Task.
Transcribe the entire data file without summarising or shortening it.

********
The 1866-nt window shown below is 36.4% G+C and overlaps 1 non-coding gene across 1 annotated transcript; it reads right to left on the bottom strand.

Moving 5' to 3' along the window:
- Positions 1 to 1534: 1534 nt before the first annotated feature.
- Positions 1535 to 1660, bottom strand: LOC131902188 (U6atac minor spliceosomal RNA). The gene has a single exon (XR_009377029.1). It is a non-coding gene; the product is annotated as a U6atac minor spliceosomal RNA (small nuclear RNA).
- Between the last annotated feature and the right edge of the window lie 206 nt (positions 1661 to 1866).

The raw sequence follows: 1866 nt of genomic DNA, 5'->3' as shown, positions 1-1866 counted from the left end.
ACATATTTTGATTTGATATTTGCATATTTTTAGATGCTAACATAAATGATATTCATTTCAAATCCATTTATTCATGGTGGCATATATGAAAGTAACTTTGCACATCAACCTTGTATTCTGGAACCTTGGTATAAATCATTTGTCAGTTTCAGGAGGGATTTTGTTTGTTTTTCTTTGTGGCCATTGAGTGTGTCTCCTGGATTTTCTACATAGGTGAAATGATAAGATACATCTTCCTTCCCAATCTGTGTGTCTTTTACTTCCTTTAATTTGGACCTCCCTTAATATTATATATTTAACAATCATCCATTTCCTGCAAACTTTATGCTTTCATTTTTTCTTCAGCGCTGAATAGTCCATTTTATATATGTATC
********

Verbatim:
The 1866-nt window shown below is 36.4% G+C and overlaps 1 non-coding gene across 1 annotated transcript; it reads right to left on the bottom strand.

Moving 5' to 3' along the window:
- Positions 1 to 1534: 1534 nt before the first annotated feature.
- Positions 1535 to 1660, bottom strand: LOC131902188 (U6atac minor spliceosomal RNA). The gene has a single exon (XR_009377029.1). It is a non-coding gene; the product is annotated as a U6atac minor spliceosomal RNA (small nuclear RNA).
- Between the last annotated feature and the right edge of the window lie 206 nt (positions 1661 to 1866).

The raw sequence follows: 1866 nt of genomic DNA, 5'->3' as shown, positions 1-1866 counted from the left end.
ACATATTTTGATTTGATATTTGCATATTTTTAGATGCTAACATAAATGATATTCATTTCAAATCCATTTATTCATGGTGGCATATATGAAAGTAACTTTGCACATCAACCTTGTATTCTGGAACCTTGGTATAAATCATTTGTCAGTTTCAGGAGGGATTTTGTTTGTTTTTCTTTGTGGCCATTGAGTGTGTCTCCTGGATTTTCTACATAGGTGAAATGATAAGATACATCTTCCTTCCCAATCTGTGTGTCTTTTACTTCCTTTAATTTGGACCTCCCTTAATATTATATATTTAACAATCATCCATTTCCTGCAAACTTTATGCTTTCATTTTTTCTTCAGCGCTGAATAGTCCATTTTATATATGTATC